With Ron Howard’s high-profile awards movie, Hillbilly Elegy hitting Netflix this past week, just a few months after the lower-profile release of the much better The Devil All The Time, hillbilly movies are suddenly all the rage. For my money, the best hillbilly movie is Winter’s Bone. But long before that we had Deliverance, if not the “original” hillbilly movie, arguably the original prestige awards-bait movie about hillbillies.
The 1972 best picture nominee embedded the phrases “squeal like a pig, boy” and “you got a purdy mouth” so deeply into the fabric of pop culture that I knew them long before I ever saw the movie. Those lines, along with “Dueling Banjos” and the “inbred” banjo boy, have been homaged and parodied so many times that Deliverance‘s status as “the squeal like a pig movie” has long since eclipsed anything else about it. But is that all there is? How has the legacy of Deliverance affected the cinematic portrayals of hillbillies we get today?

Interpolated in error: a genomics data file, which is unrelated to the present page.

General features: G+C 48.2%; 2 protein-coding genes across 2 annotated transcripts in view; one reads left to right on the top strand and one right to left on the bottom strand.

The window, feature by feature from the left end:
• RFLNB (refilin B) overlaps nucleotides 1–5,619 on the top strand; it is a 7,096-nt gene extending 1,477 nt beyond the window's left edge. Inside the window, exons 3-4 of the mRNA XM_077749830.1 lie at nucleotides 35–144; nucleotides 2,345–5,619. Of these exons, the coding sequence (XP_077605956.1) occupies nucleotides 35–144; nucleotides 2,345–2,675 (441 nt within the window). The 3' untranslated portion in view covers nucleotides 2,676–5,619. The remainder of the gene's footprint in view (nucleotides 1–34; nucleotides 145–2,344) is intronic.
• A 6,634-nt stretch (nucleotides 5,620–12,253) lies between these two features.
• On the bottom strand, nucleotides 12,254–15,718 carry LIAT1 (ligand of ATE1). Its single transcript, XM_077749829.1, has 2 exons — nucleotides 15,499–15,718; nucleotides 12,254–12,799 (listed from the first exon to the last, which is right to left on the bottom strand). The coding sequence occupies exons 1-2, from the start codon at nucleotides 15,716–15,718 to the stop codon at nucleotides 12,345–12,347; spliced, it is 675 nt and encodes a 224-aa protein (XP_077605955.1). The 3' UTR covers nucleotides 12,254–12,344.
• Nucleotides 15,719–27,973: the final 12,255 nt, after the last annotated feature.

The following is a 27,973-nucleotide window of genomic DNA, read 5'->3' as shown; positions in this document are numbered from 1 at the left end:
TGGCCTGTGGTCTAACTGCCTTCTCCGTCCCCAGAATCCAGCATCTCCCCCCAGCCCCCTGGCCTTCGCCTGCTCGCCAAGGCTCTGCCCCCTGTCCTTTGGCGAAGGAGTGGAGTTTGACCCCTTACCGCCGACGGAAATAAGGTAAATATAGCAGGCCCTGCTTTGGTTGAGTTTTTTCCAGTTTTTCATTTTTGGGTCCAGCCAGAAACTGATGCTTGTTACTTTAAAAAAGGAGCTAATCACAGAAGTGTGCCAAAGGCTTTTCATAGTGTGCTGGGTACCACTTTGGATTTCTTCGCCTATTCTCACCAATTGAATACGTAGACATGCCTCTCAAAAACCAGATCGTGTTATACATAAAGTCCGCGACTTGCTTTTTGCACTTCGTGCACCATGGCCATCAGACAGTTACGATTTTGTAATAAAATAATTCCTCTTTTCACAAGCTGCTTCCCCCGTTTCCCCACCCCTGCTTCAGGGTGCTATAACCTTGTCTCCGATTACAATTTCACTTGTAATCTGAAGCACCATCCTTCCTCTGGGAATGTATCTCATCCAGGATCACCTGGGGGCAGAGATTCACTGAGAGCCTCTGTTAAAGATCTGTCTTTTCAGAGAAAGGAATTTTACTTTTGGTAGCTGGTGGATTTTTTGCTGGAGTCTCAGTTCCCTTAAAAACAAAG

The film follows four friends from suburban Atlanta — Lewis, Ed, Bobby, and Drew (played by Burt Reynolds, Jon Voight, Ned Beatty, and Ronny Cox) — on their trip to canoe down the Cahulawassee River in north Georgia. It’ll be their last chance to see it before a new dam turns the whole area into a lake. The film was an adaptation of a John Dickey novel, and Dickey’s Cahulawassee was supposedly inspired by the Coosawattee, in the Blue Ridge mountains, which was dammed in 1974. Thus the four are the proverbial city boys traveling into America’s heart of darkness searching for Eden, only to find an indifferent mother nature and primordial evil, in the form of inbred hillbilly rapists.